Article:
Here’s how Philly’s major arts venues are dealing with latest COVID restrictions

Here’s how museum and performance institutions have responded to Mayor Kenney’s COVID restrictions.

Philadelphia Art Museum

People gather on the steps of the Philadelphia Art Museum, Sunday, March 15, 2020, in Philadelphia. (AP Photo/Matt Slocum)

Updated: 10:30 a.m. Thursday


The City of Philadelphia has just initiated new COVID restrictions, in response to a new rise in infections and hospitalization rates due to the delta variant. Now, all indoor activities — including business, restaurants, and cultural venues — must either require face masks or proof of vaccination. Any outdoor activity involving more than 1000 people must require masks.

Here are the policies of some of Philadelphia larger attractions:

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The Philadelphia Museum of Art

The Philadelphia Museum of Art had already canceled a block party planned for this weekend on the East Terrace (i.e. atop the Rocky Steps) that was supposed to be headlined by rapper Ant Clemons, over concerns about the spread of the delta variant. In response to Mayor Kenney’s additional COVID restrictions today, a PMA spokesperson said, in a statement, “the museum will align, as always, with the city’s evolving COVID-19 restrictions and adjust our guidelines accordingly for the safety of staff and visitors.“

Made in America

The Made in America festival is so far still on for Labor Day weekend, according to its social media posts. The city is in communication with the festival’s producer, RocNation, regarding COVID safety standards, and keeping a close eye on the aftermath of Lollapalooza in Chicago two weeks ago, a four-day music festival that attracted more than 385,000 people. Lollapalooza required all attendees to be either vaccinated or have a negative COVID test. According to observers, the festival has not caused a spike in Chicago’s infection rate.

In response to new guidelines, the festival will now require all concertgoers to wear face masks even if they are vaccinated. To enter the festival, they must also present printed proof that they are fully vaccinated or proof of a negative COVID-19 test result. 

The negative test result must be obtained within 48 hours of attending the festival.  

The Mann Center for the Performing Arts

The Mann Center, the open-air venue which can host as many as 14,000 people, had required unvaccinated patrons wear masks while on its campus. It is now stepping up that requirement to all patrons. “Everyone ages 2 and above, regardless of vaccination status, will be required to wear masks in all areas of the Mann campus unless actively eating or drinking,” the Mann said in a statement. “Patrons should bring their own masks to the Mann.”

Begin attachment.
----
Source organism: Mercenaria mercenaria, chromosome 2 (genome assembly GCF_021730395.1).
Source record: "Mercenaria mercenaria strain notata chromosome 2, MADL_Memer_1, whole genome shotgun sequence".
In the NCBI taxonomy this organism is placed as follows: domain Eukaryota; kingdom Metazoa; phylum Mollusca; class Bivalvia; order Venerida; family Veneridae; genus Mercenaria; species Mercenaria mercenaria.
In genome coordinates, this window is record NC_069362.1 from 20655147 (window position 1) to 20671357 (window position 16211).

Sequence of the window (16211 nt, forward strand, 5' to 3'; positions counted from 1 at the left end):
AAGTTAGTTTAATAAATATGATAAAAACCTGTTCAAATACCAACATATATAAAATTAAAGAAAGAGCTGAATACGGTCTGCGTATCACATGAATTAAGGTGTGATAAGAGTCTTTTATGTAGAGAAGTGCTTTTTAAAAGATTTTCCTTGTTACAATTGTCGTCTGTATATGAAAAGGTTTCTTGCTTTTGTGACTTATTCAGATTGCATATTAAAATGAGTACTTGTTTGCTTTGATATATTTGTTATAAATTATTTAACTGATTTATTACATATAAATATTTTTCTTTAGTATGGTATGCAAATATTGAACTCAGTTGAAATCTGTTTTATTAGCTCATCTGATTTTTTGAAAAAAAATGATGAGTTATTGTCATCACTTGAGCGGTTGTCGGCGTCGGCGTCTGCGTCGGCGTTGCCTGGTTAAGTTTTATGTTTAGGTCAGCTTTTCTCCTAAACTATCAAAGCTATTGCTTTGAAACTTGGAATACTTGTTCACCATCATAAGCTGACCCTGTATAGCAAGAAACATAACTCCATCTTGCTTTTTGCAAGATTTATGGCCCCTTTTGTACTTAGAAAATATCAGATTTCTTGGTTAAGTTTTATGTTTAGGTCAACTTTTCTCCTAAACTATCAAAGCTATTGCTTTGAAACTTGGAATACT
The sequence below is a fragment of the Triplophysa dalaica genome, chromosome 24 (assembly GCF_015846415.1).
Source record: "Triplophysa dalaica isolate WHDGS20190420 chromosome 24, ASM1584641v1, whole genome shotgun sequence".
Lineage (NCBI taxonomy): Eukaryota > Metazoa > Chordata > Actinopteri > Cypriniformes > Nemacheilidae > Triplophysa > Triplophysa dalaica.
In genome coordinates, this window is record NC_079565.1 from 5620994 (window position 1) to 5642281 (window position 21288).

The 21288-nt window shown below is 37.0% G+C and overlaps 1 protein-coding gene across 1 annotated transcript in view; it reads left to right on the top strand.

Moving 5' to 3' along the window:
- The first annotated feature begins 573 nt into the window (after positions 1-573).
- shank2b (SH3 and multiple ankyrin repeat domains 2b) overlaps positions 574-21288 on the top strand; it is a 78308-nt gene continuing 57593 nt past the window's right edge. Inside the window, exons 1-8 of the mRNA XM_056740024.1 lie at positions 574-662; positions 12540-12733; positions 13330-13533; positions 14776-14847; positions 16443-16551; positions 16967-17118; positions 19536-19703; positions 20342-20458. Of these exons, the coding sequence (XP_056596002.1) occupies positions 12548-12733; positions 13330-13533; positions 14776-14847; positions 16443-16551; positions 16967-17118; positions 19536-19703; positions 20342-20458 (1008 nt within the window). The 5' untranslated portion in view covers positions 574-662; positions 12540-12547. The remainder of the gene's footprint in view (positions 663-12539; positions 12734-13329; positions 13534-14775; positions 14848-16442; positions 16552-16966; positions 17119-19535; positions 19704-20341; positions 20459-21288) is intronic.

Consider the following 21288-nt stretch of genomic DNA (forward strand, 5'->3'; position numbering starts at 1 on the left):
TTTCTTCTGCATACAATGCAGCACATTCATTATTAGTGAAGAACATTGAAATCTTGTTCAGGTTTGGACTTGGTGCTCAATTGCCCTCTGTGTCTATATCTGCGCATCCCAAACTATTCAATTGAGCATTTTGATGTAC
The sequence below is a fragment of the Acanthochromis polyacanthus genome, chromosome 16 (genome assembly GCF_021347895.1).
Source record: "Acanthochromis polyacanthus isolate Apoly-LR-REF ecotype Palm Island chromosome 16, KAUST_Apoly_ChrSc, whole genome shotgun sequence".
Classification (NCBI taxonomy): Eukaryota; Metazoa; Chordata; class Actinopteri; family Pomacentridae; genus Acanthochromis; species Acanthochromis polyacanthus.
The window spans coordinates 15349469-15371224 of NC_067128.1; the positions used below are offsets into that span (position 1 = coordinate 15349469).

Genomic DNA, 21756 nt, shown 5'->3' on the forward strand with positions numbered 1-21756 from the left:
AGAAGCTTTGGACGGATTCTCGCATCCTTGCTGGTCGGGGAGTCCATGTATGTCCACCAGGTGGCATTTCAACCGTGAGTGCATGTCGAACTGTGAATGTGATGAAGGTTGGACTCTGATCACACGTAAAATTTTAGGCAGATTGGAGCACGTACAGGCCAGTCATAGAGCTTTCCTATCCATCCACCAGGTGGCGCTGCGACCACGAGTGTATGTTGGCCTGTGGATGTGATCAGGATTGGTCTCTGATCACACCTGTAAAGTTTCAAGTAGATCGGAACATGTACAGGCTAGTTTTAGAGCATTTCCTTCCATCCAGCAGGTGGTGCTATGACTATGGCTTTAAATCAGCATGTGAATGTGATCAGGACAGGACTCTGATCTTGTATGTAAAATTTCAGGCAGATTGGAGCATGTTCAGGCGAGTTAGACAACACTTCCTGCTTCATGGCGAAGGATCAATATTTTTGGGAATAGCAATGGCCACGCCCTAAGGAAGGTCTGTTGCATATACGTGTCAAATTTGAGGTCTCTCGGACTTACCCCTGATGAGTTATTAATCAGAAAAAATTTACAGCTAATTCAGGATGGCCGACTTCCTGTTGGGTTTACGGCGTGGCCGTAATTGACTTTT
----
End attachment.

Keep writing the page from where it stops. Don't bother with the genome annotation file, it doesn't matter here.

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Philly Fringe Festival

The Philly Fringe Festival, which will return to predominantly in-person performances in September, had already put into place a requirement that all staff, artists, and attendees wear masks. “We are very glad that the city‘s announcement aligns with our initial mask policy, that all audience members wear masks during indoor performances,” the festival wrote in a statement. “The team is working to gain clarity on whether today’s announcement has any additional implications for on-stage performers and live performance specifically.”

The Barnes Foundation

​​The Barnes Foundation already limits the number of people allowed inside the relatively small gallery rooms, and had imposed a “strongly recommended” mask guideline. As of August 12, that recommendation will be stepped up to a mandate.

The Kimmel Center

The Kimmel Center is currently closed with a planned reopening on September 18. We have seen wild fluctuations in COVID safety recommendations over the last 17 months, and they will likely change again sometime in the next five weeks. In a statement the Center said, “we continue to monitor best practices and follow the guidance of the CDC, local, and state health officials.” The Kimmel Center is currently updating its buildings with, among other things, upgraded HVAC systems to maximize ventilation, and increased disinfection practices.

WHYY’s Aaron Moselle contributed reporting.

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